On Tuesday, November 16, 2021, the Sixth Circuit Court of Appeals was chosen as the “winner” of a lottery to hear the consolidated legal challenges to the Biden administration’s “vaccine-or-test” rule. The Occupational Safety and Health Administration (“OSHA”) issued the “vaccine-or-test” rule earlier this month. The rule mandates that employers with 100 or more employees must require unvaccinated employees to undergo weekly testing for COVID-19.
Following OSHA’s announcement of the “vaccine-or-test rule,” opponents swiftly filed lawsuits challenging the rule in twelve circuit courts across the country. Under federal law, when multiple lawsuits addressing “one or more common questions of fact” are filed across multiple districts, the petitions are consolidated to be heard by one circuit court that is chosen at random. Each of the circuit courts where challenges have been filed receives one “entry” in the lottery. The “winner” is then selected at random to hear the consolidated petitions. As a result of Tuesday’s lottery, the Sixth Circuit was chosen to hear the combined challenges to the “vaccine-or-test” rule. Accordingly, the Sixth Circuit’s decision will apply nationwide.
The Sixth Circuit is based in Cincinnati, Ohio. A three-judge panel – yet to be determined – will hear the multidistrict case.
The “Vaccine-or-Test” Rule
OSHA announced the “COVID-19 Vaccination and Testing; Emergency Temporary Standard” for employers – referred to by many as the “vaccine-or-test” rule – on November 4, 2021. The rule became effective on November 5, 2021. Under the “vaccine-or-test” rule, employers with 100 or more employees must either require all employees to get vaccinated against COVID-19 or require unvaccinated workers to undergo weekly testing for COVID-19 by January 4, 2022.
The “vaccine-or-test” rule also requires employers to provide up to four hours of paid leave for employees to receive each primary dose of a COVID-19 vaccine. Additionally, covered employers must provide employees who receive a vaccine with “reasonable paid sick leave” to recover from side effects. Further, covered employers must determine the vaccination status of their employees and record that information.
The rule does not, however, require employers to cover the costs of weekly COVID-19 testing or face coverings for unvaccinated employees. Nonetheless, employers may be obligated to bear these costs for other reasons, such as other applicable laws, regulations, or collective bargaining agreements. Finally, the rule mandates that all employers must require unvaccinated employees to wear a face covering indoors or when sharing a vehicle with another person for work-related purposes by December 6, 2021.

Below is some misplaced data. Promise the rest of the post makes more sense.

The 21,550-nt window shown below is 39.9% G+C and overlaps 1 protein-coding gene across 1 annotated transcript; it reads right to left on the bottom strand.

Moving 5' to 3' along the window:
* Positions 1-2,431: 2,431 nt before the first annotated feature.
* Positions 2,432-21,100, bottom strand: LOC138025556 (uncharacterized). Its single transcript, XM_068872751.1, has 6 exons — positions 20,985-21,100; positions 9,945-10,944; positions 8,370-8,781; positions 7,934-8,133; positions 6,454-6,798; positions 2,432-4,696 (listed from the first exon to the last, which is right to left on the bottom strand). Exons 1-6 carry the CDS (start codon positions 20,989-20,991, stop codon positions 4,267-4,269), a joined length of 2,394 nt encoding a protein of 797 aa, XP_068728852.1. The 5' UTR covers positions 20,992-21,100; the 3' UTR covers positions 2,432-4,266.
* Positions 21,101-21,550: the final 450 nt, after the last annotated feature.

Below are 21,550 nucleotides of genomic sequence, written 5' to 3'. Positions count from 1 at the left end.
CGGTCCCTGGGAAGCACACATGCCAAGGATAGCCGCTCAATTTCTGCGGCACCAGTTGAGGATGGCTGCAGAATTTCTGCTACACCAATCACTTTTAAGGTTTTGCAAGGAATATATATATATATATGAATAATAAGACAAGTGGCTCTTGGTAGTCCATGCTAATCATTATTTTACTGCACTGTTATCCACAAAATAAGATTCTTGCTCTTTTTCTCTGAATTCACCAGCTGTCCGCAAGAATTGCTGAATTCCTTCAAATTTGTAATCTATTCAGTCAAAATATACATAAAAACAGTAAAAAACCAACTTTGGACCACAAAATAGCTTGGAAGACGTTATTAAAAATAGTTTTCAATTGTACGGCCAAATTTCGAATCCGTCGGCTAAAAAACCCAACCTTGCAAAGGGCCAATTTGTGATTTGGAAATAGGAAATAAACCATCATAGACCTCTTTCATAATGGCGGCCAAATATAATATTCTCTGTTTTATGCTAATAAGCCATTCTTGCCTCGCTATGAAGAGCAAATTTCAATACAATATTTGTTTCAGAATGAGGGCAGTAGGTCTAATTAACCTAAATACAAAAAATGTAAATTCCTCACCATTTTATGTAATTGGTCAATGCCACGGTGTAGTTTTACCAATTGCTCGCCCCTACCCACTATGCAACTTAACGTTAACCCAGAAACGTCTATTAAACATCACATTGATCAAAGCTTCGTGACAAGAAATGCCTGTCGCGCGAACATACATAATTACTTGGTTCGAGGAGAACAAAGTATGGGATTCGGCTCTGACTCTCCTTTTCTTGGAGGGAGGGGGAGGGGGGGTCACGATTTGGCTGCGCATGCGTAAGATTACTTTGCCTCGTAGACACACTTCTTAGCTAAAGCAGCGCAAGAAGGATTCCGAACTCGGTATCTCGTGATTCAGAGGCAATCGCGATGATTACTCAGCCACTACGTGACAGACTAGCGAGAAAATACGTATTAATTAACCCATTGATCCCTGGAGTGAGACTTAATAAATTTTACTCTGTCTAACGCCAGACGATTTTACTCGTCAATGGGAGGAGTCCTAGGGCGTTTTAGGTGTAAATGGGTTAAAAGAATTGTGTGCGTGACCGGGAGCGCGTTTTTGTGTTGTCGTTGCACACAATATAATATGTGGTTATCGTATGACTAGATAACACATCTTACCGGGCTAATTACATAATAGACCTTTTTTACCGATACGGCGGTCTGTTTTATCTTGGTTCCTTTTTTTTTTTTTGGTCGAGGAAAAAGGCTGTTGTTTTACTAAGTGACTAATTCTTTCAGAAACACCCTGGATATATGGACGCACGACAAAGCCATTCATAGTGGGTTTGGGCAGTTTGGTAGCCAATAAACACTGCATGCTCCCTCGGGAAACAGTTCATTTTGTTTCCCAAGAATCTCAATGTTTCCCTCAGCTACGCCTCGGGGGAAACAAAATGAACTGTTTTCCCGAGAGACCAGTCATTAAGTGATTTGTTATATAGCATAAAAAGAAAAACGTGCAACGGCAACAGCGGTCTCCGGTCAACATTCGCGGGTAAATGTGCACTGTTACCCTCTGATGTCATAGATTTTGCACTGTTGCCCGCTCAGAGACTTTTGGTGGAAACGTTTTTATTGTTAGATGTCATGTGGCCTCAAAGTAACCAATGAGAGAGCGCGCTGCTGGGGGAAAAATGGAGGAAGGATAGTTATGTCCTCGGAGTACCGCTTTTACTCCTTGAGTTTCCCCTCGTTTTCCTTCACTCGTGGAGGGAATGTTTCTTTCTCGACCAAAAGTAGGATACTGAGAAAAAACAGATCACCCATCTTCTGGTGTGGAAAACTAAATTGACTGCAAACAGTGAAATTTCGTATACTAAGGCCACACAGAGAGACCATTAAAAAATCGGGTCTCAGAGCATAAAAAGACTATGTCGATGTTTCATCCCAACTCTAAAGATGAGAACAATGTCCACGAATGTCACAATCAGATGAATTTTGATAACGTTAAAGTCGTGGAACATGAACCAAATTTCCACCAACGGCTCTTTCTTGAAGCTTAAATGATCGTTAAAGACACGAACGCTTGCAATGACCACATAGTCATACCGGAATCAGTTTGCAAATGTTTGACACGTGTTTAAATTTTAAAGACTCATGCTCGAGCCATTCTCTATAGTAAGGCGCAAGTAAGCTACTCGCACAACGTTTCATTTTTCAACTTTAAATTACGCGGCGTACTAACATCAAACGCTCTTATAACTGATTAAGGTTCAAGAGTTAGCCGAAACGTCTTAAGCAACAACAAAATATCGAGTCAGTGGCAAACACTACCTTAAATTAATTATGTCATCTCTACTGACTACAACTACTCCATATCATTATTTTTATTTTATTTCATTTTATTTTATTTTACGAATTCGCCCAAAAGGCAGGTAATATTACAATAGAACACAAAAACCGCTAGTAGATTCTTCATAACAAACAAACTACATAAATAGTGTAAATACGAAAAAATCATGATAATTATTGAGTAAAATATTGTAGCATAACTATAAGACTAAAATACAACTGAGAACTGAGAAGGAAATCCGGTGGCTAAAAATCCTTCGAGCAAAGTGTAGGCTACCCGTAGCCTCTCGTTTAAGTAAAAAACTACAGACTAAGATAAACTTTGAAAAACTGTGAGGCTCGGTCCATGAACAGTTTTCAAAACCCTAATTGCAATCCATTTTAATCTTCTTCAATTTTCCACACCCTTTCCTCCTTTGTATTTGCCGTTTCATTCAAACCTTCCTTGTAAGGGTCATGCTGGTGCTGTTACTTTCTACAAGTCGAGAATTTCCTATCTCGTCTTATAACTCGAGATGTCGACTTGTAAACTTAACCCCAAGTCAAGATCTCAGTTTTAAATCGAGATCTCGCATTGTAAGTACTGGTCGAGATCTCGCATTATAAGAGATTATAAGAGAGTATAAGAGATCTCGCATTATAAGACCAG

Fifth Circuit’s Stay Prior to Lottery
Prior to the consolidation of the challenges to the “vaccine-or-test” rule, the Fifth Circuit issued a stay blocking the rule from taking effect. The Fifth Circuit’s November 12, 2021 decision ordered OSHA not to take any additional steps to implement or enforce the “vaccine-or-test” mandate until further judicial review of challengers’ requests to permanently enjoin the rule from taking effect is complete.
Following the result of Tuesday’s lottery, the Sixth Circuit will have the authority to decide whether to uphold the Fifth Circuit’s stay and ultimately whether to permanently enjoin OSHA from implementing the “vaccine-or-test” rule.
Crabbe, Brown & James, LLP is closely monitoring litigation across the country concerning employer vaccine mandates to keep our clients up-to-date on the latest developments. Our team understands the critical importance of keeping employers and their employees informed about the rapidly evolving legal landscape that has emerged as a result of the COVID-19 virus.